From [HERE] The US Supreme Court [official website] ruled [opinion, PDF] Tuesday in Moore v. Texas that the factors considered by Texas in determining a Black defendant was not intellectually disabled do not comport with the Eighth Amendment [text] or court precedent. The case arose when Petitioner Bobby James Moore fatally shot a store clerk during a botched robbery when he was 20 years old, and was subsequently convicted of capital murder and sentenced to death. On a habeas challenge, a state court determined that Moore was intellectually challenged, and the death penalty would be cruel and unusual punishment. In making this determination, the court consulted current medical diagnostic standards published by the American Psychiatric Association [official website]. However, the Texas Court of Criminal Appeals [official website] declined to adopt [opinion, PDF] the habeas court's determination. That court used different standards to find that Moore did not have intellectual deficits, and even if he did, there were alternate causes for such deficits such as drug use and academic failure. The Supreme Court noted that it was wrong for the lower court to disregard current medical diagnostic standards and deviate from clinical standards. Additionally, because mental health professionals recognize that traumatic experiences are risk factors for intellectual disability, the lower court should not have required Moore to show that his intellectual and adaptive deficits were related. In 2014, the court ruled in Hall v. Florida [Oyez backgrounders] that intellectual disability should be "informed by the medical community's diagnostic framework," and the Texas court's decision was in conflict with Hall.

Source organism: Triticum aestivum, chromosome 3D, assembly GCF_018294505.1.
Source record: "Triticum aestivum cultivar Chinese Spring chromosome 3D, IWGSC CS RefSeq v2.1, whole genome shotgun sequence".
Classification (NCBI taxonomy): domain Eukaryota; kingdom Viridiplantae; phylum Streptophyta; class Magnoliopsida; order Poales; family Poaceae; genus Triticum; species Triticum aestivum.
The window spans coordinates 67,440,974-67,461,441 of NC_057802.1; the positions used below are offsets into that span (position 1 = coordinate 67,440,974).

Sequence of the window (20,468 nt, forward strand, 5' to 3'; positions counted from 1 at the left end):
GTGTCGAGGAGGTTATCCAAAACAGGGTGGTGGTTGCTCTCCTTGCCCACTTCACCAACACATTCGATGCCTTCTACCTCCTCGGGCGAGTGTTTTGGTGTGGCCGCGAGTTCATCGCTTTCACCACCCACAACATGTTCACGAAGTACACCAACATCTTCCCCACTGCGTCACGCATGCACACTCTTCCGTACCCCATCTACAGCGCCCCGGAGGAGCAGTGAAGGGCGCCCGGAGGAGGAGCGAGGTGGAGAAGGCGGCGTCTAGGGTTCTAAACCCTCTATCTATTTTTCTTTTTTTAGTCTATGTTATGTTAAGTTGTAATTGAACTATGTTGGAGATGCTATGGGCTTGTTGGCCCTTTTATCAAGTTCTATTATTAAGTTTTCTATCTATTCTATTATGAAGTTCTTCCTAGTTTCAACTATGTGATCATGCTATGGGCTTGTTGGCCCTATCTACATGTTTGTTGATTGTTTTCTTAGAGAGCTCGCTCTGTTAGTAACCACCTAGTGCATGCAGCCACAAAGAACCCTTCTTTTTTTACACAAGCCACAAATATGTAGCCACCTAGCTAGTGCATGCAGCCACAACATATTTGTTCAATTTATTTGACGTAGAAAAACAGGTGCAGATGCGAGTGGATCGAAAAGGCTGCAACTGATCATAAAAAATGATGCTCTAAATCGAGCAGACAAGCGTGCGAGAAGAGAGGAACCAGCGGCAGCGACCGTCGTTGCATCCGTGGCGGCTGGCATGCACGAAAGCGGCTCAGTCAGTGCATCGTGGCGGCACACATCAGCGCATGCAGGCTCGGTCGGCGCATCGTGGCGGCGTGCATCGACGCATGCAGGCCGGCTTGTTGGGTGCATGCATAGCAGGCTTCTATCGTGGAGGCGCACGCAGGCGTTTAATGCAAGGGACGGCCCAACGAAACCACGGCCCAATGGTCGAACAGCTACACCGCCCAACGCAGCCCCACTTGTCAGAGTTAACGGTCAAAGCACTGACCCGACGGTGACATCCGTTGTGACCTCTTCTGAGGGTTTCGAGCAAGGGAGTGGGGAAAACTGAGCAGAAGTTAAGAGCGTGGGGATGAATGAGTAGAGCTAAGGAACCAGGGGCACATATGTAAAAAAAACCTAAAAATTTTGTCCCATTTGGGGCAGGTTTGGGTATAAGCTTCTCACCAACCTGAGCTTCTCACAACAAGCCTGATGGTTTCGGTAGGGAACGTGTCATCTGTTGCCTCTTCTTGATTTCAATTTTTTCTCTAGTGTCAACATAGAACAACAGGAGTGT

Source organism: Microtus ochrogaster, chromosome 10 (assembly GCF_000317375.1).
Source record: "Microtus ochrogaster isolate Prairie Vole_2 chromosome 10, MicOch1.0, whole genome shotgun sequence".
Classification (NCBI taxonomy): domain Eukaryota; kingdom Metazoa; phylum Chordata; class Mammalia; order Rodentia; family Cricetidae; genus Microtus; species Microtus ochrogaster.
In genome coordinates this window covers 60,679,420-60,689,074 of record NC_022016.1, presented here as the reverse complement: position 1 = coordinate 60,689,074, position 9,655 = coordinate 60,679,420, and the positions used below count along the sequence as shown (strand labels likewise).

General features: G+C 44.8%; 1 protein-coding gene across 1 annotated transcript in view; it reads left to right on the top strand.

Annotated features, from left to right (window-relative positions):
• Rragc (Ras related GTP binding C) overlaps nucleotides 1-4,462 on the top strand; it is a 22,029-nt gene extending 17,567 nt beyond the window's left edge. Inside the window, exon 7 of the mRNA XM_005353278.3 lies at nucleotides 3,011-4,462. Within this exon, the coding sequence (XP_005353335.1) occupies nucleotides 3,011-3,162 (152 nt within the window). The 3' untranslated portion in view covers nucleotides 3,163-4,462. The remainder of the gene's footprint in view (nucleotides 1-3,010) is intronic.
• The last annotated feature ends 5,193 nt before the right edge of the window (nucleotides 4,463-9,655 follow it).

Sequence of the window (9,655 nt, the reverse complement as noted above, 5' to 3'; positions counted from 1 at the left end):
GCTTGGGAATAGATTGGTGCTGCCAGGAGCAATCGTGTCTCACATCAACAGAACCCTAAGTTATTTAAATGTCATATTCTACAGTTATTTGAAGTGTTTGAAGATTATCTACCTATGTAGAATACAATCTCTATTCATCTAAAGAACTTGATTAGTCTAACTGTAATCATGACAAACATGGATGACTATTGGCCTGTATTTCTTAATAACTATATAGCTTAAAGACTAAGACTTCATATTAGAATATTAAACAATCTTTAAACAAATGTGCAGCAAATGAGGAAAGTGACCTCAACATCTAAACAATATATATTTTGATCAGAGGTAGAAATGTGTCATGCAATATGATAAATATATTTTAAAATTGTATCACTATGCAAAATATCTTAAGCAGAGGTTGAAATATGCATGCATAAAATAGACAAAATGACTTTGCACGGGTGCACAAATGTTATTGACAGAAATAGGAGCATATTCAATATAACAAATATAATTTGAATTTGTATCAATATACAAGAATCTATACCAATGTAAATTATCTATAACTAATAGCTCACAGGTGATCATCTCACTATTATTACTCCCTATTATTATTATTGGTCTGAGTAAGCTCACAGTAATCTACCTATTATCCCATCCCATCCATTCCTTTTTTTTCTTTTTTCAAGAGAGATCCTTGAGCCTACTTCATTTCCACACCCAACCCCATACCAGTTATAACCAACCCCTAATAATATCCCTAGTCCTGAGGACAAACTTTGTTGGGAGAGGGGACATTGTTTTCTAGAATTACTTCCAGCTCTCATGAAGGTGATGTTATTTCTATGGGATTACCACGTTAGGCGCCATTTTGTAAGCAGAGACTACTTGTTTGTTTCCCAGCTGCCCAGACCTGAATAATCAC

The decision was vacated and remanded to the lower court. The court heard oral argument [transcript, PDF; JURIST report] on this case in November. Justice Ruth Bader Ginsburg delivered the majority opinion, joined by four other justices. Chief Justice John Roberts filed the dissenting opinion.